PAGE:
Our expert panel interviewed live at VISIONS SUMMIT in Palm Beach.
A note: This week we held our first-ever Future Commerce VISIONS SUMMIT. Ahead of the full report launch, we brought 10 of the smartest and most empathetic humans we know to Palm Beach, Florida for a series of discussions and debates on what the future of commerce looks like.
VISIONS by Future Commerce features over 12 hours of audio and video content, and a 90-page companion guide. Confirm your early copy of the report in ONE CLICK by clicking here.
There’s now consensus: retail is down bad, and not in a J. Cole way. Walmart, Target, VF Corp, Ross — even Doctor Strange — they’re all getting very bad reviews.
What does that mean for eCommerce as an industry, and where does that leave the ecosystem that powers retail, which relies so heavily on growth? Our prediction: it doesn’t mean much.
🔮 So here is our Future Commerce prediction for this coming market cycle: eCom is going to be just fine. Why?
- Software drives efficiency. In fact, the implementation of open-source software usually trends along with economic hardship. Software often adds scale to a business and drives down costs. This is the B2B Vibe Shift: the worse the economy gets, the more the sales hook will change: from aspirational experiences to operational efficiencies
- The talent in eCom is still in high demand. According to LinkedIn, there are an estimated 425,000 unfilled jobs in eCommerce in the United States alone
- In-store sales are still rising. Due to inflation? Yes. But thanks to digital transformation, most in-store sales were part of an otherwise digital journey. Don’t forget — supply chain issues are still quelling demand
- The next generation of digital transformation. Retailers are beginning to lean on digital teams more and more to weave their omnichannel tapestry
Things may get even tougher. One way to stand out from the crowd is to understand the reason that customers make the decisions that they do. If you want to dive down the Multiversal rabbit hole of Counterfactual Thinking, and how you can use it to change the way you think about marketing efficiency, check out this week’s Insiders from our very own Brian Lange. You can read it right over here.
Smart Carts. After some testing, Albertsons is putting self-checkout grocery carts into action in a handful of locations. The carts are engineered by Veeve, a start-up founded by two previous senior managers from Amazon.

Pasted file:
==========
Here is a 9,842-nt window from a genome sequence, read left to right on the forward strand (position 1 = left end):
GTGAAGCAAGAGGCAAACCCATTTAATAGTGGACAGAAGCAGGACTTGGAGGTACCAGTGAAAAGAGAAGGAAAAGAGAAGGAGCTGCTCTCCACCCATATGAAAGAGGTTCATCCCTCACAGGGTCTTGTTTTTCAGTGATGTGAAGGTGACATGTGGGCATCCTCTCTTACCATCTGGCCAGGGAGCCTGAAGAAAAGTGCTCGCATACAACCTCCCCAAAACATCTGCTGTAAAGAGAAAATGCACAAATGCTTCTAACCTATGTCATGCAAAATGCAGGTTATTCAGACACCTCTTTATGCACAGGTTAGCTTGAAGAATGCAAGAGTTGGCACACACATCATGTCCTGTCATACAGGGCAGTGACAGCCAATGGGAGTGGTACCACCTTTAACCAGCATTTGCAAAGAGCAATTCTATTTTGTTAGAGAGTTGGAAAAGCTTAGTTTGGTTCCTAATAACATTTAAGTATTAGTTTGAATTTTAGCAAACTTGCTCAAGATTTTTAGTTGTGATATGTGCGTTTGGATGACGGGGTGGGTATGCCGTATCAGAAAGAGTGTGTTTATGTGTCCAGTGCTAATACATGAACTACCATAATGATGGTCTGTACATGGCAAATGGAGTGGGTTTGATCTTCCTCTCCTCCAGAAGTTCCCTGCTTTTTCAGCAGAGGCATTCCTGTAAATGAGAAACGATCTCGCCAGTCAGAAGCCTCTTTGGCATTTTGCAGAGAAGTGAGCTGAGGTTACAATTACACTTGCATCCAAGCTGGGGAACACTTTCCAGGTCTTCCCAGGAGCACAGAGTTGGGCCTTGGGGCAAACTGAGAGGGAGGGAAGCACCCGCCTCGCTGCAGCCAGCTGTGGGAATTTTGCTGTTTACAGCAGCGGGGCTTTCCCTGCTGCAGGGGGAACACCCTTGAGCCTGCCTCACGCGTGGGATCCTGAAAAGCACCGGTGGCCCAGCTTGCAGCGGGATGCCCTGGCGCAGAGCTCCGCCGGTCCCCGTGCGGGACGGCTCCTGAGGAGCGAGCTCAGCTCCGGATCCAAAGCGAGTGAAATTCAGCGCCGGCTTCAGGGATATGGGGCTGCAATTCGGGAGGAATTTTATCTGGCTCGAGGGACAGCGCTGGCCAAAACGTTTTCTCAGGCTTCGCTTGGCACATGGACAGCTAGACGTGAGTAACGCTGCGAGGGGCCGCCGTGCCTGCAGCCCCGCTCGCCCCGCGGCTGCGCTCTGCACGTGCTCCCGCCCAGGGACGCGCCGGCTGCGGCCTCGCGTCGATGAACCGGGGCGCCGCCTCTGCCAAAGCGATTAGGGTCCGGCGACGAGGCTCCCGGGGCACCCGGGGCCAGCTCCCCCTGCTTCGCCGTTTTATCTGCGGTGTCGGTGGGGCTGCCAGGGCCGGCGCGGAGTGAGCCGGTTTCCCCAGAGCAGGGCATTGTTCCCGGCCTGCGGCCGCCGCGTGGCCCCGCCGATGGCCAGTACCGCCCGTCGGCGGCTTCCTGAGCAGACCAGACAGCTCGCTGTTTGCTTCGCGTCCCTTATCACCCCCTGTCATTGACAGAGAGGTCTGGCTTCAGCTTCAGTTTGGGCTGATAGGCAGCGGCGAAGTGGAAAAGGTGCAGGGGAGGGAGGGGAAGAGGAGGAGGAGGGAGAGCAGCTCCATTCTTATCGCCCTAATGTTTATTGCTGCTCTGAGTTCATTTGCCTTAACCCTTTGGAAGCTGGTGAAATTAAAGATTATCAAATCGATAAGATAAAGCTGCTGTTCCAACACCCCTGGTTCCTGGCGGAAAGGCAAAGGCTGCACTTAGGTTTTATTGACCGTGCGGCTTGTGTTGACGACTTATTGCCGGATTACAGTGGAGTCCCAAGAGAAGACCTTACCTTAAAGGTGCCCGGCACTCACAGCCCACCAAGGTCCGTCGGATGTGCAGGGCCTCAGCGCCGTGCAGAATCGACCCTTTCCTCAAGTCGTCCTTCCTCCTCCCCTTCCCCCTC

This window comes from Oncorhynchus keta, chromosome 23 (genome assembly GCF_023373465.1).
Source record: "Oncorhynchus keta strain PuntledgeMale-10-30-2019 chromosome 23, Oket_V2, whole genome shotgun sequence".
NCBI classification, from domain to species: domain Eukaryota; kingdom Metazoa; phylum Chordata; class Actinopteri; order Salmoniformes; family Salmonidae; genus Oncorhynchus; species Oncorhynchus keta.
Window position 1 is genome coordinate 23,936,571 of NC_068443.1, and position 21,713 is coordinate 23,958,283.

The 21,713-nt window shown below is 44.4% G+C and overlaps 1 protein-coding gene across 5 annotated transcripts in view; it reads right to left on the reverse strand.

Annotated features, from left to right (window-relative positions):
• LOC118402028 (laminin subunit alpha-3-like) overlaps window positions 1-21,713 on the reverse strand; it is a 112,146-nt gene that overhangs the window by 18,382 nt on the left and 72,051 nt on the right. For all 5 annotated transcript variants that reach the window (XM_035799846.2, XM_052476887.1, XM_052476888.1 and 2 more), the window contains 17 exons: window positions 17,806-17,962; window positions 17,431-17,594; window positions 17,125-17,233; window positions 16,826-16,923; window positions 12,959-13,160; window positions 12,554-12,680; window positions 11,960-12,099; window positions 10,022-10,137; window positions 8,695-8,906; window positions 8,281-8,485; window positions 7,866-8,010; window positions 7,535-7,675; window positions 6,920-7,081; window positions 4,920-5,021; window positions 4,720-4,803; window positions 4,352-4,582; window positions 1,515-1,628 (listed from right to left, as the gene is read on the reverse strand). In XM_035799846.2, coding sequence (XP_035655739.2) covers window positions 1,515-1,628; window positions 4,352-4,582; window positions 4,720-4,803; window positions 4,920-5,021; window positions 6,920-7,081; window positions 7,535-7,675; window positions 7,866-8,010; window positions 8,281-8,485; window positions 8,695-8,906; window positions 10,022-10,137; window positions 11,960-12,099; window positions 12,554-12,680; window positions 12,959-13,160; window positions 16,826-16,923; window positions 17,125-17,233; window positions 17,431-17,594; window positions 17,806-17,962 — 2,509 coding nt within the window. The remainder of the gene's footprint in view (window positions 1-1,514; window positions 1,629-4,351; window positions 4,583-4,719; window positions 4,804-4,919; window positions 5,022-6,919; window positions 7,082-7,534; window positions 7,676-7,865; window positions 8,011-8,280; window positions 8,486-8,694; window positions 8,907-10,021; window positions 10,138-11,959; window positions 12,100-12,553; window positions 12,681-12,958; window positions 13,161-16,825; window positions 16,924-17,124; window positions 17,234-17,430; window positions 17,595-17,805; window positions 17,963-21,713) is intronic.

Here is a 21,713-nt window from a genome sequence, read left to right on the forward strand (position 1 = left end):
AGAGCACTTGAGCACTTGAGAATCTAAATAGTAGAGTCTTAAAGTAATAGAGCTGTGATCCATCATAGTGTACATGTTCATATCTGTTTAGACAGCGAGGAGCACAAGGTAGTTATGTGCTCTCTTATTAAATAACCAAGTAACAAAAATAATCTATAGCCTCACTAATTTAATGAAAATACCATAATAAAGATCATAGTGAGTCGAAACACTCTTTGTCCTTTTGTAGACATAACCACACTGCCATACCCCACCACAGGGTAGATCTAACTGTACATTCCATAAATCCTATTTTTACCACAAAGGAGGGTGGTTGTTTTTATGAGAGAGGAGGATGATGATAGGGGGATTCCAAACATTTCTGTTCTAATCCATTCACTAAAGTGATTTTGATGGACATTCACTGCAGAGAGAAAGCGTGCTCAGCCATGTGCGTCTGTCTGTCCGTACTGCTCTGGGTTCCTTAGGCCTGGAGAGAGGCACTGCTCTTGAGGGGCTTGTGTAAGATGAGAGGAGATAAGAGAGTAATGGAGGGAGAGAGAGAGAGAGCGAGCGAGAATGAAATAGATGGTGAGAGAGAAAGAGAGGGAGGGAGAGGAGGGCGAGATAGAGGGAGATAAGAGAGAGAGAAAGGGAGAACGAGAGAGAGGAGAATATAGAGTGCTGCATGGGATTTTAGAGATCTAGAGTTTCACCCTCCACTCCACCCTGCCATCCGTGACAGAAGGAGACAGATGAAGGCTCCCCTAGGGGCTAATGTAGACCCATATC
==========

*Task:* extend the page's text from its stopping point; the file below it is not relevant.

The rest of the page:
A New Beauty Platform. Ulta Beauty has revealed its new retail media network, which uses data from its 37 million rewards member profiles.
More Sights & Sounds. Under Armour announced Wednesday that CEO Patrick Frisk would be stepping down. Hugo Boss’ COO is leaving the company to take a position at a Swiss outdoor company, Mammut Sports Group. Tether has claimed its stablecoin is at least partly backed by “non-U.S.” government bonds. Hillary Duff has partnered with Carters to make a limited-edition capsule collection dropping in the Fall. Her appointed title in the partnership is “Chief Mom Officer.” Kohl’s joins the list of retailers with disheartening Q1 numbers, and two of the company’s top execs have exited. And Russia is going to halt its natural gas supply to Finland, following Finland's application for Nato membership.
When it rains, it leaks. Gucci and Adidas collabed on a “sun umbrella” that is getting a lot of backlash on Weibo, a social media platform in China. Gucci’s website states that the piece is "not waterproof and is meant for sun protection or decorative use". A spokesperson for Gucci also added that the sun umbrella had “good collector’s value,” which is really good information to have in a sudden downpour.
Intergalactic Alliance. PUMA and Adult Swim have partnered up on a new lime green sneaker that drops this month featuring Rick, of Rick and Morty.
Expanding Online Palates. Weee, an online grocery start-up selling Asian and Hispanic options, is approaching grocery shopping differently. Part of that strategy included hiring Jon M. Chu, director of “Crazy Rich Asians” as its chief creative officer. The company prompts shoppers to share their orders and recipes on social media and in its app which has a TikTok-like feature.
Competitive Capellini. Noodles & Company used a gamified mobile approach to engage with customers, and it paid off. Their click-through rates increased 9x, and they generated $71 per 100 emails sent.
More Meatless News. Disney and Impossible Foods teamed up to make a plant-based patty to promote the release of The Bob's Burgers Movie. And a vegan company called, “Yo! Egg” claims to have created the first plant-based fried egg in the world.
Greenwashing Red Labels. Coca-Cola Great Britain introduced an attached cap across its brands to help out the environment by reducing litter and making recycling easier. But with widespread knowledge that the actual recycling rates of plastics are pretty low, it seems more like a poor PR stunt than an actual environmental effort.
Mayo on a Mission / The Purpose Driven Ice Cream Sandwich. Does every product sold need to have a greater purpose? Unilever has been approaching marketing with this point of view, but do we really need products like mayonnaise and ice cream to explain themselves, or will we keep buying them just because they exist and they’re delicious?